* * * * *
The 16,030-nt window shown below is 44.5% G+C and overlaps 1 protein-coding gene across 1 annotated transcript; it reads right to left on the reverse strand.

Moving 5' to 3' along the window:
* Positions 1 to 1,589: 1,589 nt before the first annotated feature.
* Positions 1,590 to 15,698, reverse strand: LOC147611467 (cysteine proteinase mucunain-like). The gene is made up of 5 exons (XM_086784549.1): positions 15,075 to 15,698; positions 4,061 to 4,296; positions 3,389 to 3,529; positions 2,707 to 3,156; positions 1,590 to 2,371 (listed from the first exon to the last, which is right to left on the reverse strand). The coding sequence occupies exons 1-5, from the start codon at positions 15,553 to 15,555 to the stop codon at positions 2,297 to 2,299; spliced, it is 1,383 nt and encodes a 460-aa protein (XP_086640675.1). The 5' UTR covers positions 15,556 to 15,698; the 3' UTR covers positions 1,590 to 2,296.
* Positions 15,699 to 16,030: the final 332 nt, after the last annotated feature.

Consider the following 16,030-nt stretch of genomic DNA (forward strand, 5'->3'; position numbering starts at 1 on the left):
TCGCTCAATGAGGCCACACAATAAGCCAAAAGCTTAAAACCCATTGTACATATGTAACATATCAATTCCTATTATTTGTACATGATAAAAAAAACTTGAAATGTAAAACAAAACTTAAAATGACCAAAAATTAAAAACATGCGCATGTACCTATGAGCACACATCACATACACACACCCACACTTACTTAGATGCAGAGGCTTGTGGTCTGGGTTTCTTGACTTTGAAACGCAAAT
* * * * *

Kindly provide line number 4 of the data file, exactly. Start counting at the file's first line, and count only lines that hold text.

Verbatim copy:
* Positions 1,590 to 15,698, reverse strand: LOC147611467 (cysteine proteinase mucunain-like). The gene is made up of 5 exons (XM_086784549.1): positions 15,075 to 15,698; positions 4,061 to 4,296; positions 3,389 to 3,529; positions 2,707 to 3,156; positions 1,590 to 2,371 (listed from the first exon to the last, which is right to left on the reverse strand). The coding sequence occupies exons 1-5, from the start codon at positions 15,553 to 15,555 to the stop codon at positions 2,297 to 2,299; spliced, it is 1,383 nt and encodes a 460-aa protein (XP_086640675.1). The 5' UTR covers positions 15,556 to 15,698; the 3' UTR covers positions 1,590 to 2,296.